Boeing's borked capsule, the CST-100 Starliner, successfully returned to Earth yesterday while engineers scrambled to work out what went wrong, and managers rushed to justify the truncated mission.
The capsule triumphantly, and finally, left the Earth on Friday morning atop an Atlas V. However, things went badly wrong for the cone-shaped spacecraft after just over 30 minutes, following separation from Centaur second stage. A borked Mission Elapsed Timer meant the spacecraft thought it was further ahead in the mission than it actually was, and Starliner burnt through its attitude control fuel before getting anywhere near the International Space Station (ISS).
In a briefing following the landing, Boeing's Jim Chilton revealed just how far out of whack the clock had got - 11 hours. Exactly how this happened remains unclear at this early stage; the clock is set from data slurped from the Atlas V ahead of lift-off, but in this instance Starliner grabbed the wrong information, something not picked up by horrified techs until it was too late.
Of course, had the mission gone to plan, the CST-100 Starliner would not have spent a huge amount of time alone in orbit anyway. Once docked with the ISS, the plan had called for the capsule to be mostly powered down until it was time to return to Earth.
That docking never happened, meaning (even to the layman) the Starliner did not achieve all the goals of the Orbital Flight Test mission. In the briefing, Chilton said he reckoned that the team were in the "low 60s" in terms of percentage of mission goals at first glance. However, he went on to say, once all the data had been retrieved following the capsule's return to Florida "we're probably in the 85 to 90 per cent range of our test objectives."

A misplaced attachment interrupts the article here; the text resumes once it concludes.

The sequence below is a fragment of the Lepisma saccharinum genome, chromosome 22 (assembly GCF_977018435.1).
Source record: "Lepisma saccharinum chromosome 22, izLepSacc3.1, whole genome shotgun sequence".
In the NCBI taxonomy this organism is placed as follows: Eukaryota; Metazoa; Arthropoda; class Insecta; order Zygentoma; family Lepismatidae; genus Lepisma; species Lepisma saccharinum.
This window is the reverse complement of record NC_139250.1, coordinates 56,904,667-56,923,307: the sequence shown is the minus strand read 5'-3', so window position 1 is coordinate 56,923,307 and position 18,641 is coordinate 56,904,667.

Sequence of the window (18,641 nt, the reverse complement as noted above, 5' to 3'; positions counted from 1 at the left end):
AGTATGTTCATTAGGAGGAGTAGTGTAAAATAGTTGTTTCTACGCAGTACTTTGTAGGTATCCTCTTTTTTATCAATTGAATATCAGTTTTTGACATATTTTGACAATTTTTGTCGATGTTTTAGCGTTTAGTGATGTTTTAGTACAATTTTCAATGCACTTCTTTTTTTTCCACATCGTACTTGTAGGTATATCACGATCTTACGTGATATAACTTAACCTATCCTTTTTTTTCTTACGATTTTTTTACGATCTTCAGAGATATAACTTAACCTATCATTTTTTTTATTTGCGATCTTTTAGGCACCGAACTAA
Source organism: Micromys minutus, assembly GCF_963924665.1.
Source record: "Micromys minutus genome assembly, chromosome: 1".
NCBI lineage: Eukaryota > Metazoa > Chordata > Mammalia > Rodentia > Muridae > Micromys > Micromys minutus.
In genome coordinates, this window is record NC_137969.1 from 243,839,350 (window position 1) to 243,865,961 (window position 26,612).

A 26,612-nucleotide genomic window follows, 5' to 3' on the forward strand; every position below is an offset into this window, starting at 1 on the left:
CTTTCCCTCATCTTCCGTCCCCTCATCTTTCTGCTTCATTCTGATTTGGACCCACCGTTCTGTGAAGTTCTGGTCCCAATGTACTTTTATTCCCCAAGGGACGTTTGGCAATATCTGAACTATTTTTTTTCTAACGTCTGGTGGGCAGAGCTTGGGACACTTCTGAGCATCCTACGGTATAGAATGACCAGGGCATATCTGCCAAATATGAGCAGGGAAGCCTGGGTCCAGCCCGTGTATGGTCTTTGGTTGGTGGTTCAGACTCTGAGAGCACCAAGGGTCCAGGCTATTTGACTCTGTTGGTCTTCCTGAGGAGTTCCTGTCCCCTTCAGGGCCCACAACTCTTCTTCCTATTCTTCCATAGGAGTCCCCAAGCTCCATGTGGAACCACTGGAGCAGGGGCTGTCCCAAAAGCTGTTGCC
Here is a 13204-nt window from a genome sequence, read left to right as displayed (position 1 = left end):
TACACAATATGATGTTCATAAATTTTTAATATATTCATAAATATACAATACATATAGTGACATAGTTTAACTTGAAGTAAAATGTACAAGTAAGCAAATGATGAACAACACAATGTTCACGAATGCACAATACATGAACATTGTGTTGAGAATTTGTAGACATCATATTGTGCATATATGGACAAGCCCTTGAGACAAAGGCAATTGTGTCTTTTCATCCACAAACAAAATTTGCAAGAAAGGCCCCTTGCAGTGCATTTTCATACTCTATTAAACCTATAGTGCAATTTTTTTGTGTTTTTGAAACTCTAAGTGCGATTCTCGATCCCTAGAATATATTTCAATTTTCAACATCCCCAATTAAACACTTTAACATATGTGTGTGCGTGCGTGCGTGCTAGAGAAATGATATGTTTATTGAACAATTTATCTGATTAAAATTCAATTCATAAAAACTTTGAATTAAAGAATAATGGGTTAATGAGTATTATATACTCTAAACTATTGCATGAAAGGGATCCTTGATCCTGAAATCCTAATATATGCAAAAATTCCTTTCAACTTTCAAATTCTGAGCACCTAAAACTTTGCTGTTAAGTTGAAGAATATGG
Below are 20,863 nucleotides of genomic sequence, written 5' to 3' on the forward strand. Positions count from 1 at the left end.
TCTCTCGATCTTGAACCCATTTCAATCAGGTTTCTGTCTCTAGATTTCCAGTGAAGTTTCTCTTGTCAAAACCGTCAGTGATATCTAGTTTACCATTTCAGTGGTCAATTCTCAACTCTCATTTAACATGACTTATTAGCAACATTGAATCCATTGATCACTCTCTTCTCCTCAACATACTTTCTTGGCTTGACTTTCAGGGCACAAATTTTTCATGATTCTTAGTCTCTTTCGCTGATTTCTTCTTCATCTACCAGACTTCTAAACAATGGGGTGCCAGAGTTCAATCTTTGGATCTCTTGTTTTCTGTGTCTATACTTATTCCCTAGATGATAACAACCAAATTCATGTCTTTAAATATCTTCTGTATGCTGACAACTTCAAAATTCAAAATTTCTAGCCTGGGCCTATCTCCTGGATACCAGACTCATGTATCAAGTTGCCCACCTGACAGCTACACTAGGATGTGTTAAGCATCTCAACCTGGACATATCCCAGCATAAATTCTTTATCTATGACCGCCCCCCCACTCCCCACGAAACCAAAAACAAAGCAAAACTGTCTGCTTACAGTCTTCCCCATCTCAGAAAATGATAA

Impressive, seeing as the ISS wasn't troubled by the presence of Boeing's baby.
Chilton also called out how pristine the capsule looked following its 1258 UTC landing at White Sands in New Mexico on 22 December. Unlike the SpaceX Dragon capsule, the Starliner comes back to dry land, with airbags cushioning the capsule's impact. Also unlike SpaceX's scorched capsule, the Starliner also appeared remarkably unscathed by re-entry, much like the Space Shuttle of old.
Former Space Shuttle Program Manager, Wayne Hale, observed that the landing occurred on the same runway as STS-3, back in March 1982.
Dubbed Calypso by astronaut Suni Williams (after the Jacques Cousteau ship rather than the lemon-based drink), Boeing and NASA were tight-lipped on when the capsule would fly again with a crew onboard (including Williams.)
Should the agency decide that it really needs to see that capsule do a docking before shoving humans into it, Chilton reckoned that it would likely take a minimum of "three months" to turn things around.
Boeing will, however, take solace from NASA boss Jim Bridenstine, who rounded out the post-landing briefing with "we have a solid understanding of the challenge that we had and why it occurred, and it's not something that is going to prevent us from moving forward quickly."
If NASA and Boeing elect to proceed as planned, the just-landed capsule will host the first crewed mission to the ISS from US soil (following the retirement of the Space Shuttle) in 2020. ®